People die every day for a wide variety of reasons. This particular virus outbreak is being handled with a degree of panic never seen before. Panic will not help anybody. Calm, reasonable response to the situation will. Take a deep breath, the experts will find a vaccine and in a few months — hopefully — this will all be behind us.
Meanwhile, stay vigilant. That’s great advice no matter what is going on the world around us.
Wednesday! Week #11 of 2020 (3/12-3/15/2020). We get the 7-11 store equivalent of a Big Gulp of wide release movies this week.
Vin Diesel starring as Valiant Comics superhero Bloodshot, the only non-Disney/Marvel and non-DC movie based on a comic book character. A movie that was dropped from release in 2019 for being too politically incorrect about hunting people. Another movie, this one faith-based, from a true story about a popular country singer-songwriter who falls in love and has his faith challenged by tragic illness.
Don’t know why I enjoy stories about humans being hunted in a safari-like setting, but this premise is appealing to me. My concerns are more about how much politics play into this. The President made this movie out to be a political hit job on conservatives. I will be bummed out if this goes down some preachy path.
For that reason alone, I’m slightly less interested in this than Bloodshot.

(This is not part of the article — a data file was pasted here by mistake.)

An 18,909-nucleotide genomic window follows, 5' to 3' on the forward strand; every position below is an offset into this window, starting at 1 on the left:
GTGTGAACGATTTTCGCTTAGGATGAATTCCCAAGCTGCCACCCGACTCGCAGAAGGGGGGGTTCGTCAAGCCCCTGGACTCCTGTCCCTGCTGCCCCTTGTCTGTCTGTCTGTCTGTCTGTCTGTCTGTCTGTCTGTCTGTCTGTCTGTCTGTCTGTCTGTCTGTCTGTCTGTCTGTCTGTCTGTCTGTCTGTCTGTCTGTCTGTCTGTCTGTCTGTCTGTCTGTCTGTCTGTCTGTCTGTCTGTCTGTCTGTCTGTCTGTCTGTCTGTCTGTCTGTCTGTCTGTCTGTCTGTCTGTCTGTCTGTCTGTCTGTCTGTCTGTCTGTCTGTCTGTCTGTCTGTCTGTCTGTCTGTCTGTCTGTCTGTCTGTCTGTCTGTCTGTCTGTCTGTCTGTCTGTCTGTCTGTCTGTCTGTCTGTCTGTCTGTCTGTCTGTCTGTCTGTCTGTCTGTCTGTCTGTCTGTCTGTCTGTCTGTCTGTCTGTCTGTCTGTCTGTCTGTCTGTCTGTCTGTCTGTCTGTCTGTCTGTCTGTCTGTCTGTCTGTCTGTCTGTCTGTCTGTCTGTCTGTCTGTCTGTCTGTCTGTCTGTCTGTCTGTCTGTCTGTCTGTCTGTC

Regal Cinemas sent me an early screening in IMAX offer for this one. I kind of wish this would have been released in/around Valentine’s Day. Some might be turned off by the religious undertones, but I think that could be a powerful part of the picture. Ready the tissues, this could be a real tear-jerker.
ANTICIPATION for Week #11: 3/12/20 MOVIES
How much on scale of 1-10 anticipating the 3-12-2020 movies?
Bloodshot – 7/10
The Hunt – 6/10
I Still Believe – 4/10
Are there screenings in our area to see these movies?
The movies are confirmed wide screenings available at theaters in our area with screenings available starting on 3/12/20. As mentioned above, I Still Believe has one advance IMAX showing tonight at 7pm. That is a conflict with my work schedule, so not sure I’ll be able to make it, but am interested. Also, not sure why IMAX would be necessary for the film, but maybe it would be worth seeing. All will be watched, rated and reviewed.